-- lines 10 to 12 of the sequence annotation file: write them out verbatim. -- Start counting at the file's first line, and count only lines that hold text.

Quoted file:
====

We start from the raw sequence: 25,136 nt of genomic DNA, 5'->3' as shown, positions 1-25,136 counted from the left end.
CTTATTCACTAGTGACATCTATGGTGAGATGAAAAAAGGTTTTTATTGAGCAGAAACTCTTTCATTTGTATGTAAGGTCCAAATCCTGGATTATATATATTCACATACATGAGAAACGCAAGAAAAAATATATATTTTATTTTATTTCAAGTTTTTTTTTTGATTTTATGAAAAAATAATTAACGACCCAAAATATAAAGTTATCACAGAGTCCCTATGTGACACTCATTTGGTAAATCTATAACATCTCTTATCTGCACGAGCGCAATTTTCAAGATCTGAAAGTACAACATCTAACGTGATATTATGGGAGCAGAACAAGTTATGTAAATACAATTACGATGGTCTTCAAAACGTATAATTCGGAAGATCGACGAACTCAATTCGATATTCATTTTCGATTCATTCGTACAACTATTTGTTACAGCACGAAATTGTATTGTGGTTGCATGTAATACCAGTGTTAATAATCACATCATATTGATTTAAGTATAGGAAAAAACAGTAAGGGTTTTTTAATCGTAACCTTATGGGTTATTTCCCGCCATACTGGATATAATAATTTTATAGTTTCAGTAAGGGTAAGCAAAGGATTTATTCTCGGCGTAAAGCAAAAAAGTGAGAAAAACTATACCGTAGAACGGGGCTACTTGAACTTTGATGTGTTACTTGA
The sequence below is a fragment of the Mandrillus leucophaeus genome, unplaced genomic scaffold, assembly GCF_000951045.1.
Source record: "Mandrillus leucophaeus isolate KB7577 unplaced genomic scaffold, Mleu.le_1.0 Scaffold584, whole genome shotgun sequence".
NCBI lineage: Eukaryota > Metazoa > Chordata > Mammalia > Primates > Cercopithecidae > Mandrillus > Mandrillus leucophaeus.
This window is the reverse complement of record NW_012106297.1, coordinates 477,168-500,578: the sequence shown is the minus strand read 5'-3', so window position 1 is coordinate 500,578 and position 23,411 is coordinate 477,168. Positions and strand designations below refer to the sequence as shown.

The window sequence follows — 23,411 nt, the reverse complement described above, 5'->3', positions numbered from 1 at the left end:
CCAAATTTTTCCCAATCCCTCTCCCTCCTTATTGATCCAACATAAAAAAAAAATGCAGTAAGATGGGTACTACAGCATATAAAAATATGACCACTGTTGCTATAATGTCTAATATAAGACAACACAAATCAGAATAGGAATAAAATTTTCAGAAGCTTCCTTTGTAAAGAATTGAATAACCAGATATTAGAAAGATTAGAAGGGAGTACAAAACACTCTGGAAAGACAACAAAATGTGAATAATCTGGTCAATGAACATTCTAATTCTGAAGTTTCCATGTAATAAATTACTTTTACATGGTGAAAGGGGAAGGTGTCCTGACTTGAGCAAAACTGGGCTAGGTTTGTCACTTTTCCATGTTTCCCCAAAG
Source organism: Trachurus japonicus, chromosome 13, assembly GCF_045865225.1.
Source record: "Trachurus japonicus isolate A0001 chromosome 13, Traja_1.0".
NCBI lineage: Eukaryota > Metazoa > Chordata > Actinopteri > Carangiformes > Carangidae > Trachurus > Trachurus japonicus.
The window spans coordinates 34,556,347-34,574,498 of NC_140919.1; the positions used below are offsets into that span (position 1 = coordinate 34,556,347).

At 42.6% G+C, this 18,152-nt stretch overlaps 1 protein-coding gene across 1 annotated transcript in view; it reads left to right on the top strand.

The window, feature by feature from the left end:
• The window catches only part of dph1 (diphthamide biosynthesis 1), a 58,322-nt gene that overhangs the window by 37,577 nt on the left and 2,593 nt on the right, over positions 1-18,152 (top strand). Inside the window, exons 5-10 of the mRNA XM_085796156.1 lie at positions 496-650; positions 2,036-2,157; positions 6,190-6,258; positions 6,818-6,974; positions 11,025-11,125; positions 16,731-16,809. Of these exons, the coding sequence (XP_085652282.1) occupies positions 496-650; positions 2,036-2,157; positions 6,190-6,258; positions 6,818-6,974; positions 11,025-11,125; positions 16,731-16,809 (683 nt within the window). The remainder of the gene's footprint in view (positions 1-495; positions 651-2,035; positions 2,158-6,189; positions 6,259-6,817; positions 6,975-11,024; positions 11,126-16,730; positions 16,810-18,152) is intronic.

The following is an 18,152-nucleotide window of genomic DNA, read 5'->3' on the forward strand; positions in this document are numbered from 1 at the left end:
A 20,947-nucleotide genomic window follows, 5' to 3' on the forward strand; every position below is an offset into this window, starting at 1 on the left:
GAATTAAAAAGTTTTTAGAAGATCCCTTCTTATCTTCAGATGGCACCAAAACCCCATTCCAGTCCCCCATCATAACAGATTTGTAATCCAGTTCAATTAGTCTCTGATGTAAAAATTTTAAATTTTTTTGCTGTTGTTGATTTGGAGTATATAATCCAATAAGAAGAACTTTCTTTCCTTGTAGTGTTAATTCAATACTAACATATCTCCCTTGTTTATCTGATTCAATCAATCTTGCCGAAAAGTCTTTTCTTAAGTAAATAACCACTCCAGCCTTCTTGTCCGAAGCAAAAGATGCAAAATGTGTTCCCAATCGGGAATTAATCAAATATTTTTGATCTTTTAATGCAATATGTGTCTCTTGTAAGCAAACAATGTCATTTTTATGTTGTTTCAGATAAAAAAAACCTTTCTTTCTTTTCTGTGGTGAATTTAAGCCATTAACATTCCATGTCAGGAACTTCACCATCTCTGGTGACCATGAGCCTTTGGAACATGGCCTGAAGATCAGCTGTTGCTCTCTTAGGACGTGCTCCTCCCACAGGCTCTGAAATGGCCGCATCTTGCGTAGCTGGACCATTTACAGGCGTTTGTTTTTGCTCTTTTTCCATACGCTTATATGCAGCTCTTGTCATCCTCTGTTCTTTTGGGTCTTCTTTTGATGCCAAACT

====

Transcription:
Source record: "Trachurus japonicus isolate A0001 chromosome 13, Traja_1.0".
NCBI lineage: Eukaryota > Metazoa > Chordata > Actinopteri > Carangiformes > Carangidae > Trachurus > Trachurus japonicus.
The window spans coordinates 34,556,347-34,574,498 of NC_140919.1; the positions used below are offsets into that span (position 1 = coordinate 34,556,347).